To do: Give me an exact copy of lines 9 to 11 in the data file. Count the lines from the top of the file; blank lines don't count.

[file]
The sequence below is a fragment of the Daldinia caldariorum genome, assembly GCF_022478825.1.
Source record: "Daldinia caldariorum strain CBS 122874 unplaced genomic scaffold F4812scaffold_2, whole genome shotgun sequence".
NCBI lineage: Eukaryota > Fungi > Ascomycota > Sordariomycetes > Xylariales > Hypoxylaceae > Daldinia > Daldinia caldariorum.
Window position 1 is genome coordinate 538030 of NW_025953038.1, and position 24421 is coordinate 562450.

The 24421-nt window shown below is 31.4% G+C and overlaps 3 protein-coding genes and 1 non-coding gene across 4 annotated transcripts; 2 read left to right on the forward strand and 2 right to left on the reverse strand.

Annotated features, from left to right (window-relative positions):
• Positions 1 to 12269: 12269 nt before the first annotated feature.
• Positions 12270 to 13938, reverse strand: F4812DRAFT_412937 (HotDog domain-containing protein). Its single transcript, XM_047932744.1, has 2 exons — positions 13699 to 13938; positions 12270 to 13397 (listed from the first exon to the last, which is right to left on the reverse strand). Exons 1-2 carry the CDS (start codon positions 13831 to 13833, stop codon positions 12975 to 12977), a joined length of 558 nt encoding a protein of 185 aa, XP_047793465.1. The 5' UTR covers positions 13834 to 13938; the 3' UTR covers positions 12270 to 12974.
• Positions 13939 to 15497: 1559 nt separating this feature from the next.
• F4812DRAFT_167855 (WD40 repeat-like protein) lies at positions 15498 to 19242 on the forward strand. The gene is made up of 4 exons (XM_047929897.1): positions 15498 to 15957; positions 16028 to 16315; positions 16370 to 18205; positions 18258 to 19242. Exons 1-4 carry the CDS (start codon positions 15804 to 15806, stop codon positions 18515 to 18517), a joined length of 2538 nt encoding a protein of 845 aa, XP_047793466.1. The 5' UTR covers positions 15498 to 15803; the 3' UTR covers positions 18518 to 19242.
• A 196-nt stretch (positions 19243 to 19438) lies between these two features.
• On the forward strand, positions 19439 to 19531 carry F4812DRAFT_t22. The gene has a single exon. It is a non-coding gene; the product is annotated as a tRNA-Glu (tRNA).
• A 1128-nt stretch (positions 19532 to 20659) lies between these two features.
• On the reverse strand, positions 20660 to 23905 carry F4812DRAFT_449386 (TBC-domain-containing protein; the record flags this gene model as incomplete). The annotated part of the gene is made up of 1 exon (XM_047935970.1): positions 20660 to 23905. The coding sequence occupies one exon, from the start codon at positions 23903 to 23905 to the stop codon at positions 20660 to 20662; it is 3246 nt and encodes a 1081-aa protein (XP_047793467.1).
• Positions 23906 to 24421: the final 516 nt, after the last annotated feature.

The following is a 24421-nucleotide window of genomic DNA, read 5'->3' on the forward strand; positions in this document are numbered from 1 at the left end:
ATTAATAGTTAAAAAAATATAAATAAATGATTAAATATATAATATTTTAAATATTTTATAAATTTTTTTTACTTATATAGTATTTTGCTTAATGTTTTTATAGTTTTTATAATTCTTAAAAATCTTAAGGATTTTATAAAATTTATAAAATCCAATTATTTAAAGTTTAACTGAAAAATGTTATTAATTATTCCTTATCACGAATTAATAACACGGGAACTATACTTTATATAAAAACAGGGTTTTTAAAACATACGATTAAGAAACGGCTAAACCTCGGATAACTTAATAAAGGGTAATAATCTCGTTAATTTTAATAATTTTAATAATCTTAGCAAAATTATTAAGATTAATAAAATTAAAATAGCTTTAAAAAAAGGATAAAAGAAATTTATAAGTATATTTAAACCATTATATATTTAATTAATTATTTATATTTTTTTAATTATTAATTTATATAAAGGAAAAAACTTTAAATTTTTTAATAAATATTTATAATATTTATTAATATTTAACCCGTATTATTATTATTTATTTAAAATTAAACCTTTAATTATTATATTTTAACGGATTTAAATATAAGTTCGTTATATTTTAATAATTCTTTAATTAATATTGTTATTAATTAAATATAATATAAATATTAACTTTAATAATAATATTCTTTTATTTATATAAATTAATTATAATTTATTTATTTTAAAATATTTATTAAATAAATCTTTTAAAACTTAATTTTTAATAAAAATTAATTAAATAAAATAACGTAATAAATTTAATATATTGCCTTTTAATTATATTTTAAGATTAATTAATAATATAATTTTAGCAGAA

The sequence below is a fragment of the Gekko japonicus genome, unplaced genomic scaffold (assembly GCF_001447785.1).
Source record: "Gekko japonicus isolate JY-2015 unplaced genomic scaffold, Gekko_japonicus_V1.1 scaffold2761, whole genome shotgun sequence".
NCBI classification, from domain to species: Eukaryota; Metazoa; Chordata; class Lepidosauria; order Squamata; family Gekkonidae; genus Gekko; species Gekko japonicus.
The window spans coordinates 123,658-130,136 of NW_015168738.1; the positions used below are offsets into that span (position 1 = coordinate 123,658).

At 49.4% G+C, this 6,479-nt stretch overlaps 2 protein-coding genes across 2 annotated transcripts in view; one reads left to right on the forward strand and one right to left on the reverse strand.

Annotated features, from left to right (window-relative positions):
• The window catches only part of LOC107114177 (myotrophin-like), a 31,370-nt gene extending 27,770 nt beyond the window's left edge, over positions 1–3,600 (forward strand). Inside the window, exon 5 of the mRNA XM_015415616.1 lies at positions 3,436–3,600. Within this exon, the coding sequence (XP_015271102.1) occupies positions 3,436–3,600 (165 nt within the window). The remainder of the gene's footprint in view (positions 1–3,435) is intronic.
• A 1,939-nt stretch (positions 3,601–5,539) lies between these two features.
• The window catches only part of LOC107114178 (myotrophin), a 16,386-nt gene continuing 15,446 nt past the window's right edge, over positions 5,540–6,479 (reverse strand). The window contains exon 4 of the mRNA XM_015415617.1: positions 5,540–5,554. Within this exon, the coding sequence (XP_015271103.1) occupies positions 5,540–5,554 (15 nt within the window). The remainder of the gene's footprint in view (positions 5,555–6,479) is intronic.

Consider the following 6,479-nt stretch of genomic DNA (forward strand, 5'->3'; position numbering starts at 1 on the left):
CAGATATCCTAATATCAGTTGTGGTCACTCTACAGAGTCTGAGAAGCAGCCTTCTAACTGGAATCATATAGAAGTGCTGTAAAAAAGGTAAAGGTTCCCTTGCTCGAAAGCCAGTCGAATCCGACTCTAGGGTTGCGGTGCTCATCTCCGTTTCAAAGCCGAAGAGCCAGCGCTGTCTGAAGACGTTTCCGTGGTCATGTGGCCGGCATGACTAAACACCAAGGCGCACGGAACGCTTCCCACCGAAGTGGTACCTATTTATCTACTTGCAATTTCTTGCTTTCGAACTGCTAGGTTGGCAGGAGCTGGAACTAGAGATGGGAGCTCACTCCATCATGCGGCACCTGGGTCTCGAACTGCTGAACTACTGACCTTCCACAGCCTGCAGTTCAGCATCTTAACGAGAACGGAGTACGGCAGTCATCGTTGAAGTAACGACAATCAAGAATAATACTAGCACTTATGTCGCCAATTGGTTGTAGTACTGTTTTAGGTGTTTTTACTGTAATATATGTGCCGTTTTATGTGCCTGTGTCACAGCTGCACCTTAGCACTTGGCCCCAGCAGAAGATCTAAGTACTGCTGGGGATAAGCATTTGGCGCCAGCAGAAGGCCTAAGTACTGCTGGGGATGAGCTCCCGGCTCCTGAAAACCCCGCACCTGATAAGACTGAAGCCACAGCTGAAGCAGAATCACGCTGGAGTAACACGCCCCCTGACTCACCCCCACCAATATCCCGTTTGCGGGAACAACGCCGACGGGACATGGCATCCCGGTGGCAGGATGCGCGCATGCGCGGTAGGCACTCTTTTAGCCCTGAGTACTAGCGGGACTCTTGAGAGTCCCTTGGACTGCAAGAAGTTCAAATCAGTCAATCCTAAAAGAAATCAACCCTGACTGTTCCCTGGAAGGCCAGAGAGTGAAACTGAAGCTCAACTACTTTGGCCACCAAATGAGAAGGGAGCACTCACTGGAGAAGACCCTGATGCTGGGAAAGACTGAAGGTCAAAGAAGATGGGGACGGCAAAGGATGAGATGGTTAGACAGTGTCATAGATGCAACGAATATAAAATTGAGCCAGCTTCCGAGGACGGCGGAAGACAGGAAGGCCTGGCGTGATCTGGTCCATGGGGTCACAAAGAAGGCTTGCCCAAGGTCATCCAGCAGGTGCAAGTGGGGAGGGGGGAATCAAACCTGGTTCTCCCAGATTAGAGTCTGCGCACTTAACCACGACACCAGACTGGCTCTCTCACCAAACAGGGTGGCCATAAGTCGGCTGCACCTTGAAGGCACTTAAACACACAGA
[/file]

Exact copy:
• Positions 13939 to 15497: 1559 nt separating this feature from the next.
• F4812DRAFT_167855 (WD40 repeat-like protein) lies at positions 15498 to 19242 on the forward strand. The gene is made up of 4 exons (XM_047929897.1): positions 15498 to 15957; positions 16028 to 16315; positions 16370 to 18205; positions 18258 to 19242. Exons 1-4 carry the CDS (start codon positions 15804 to 15806, stop codon positions 18515 to 18517), a joined length of 2538 nt encoding a protein of 845 aa, XP_047793466.1. The 5' UTR covers positions 15498 to 15803; the 3' UTR covers positions 18518 to 19242.
• A 196-nt stretch (positions 19243 to 19438) lies between these two features.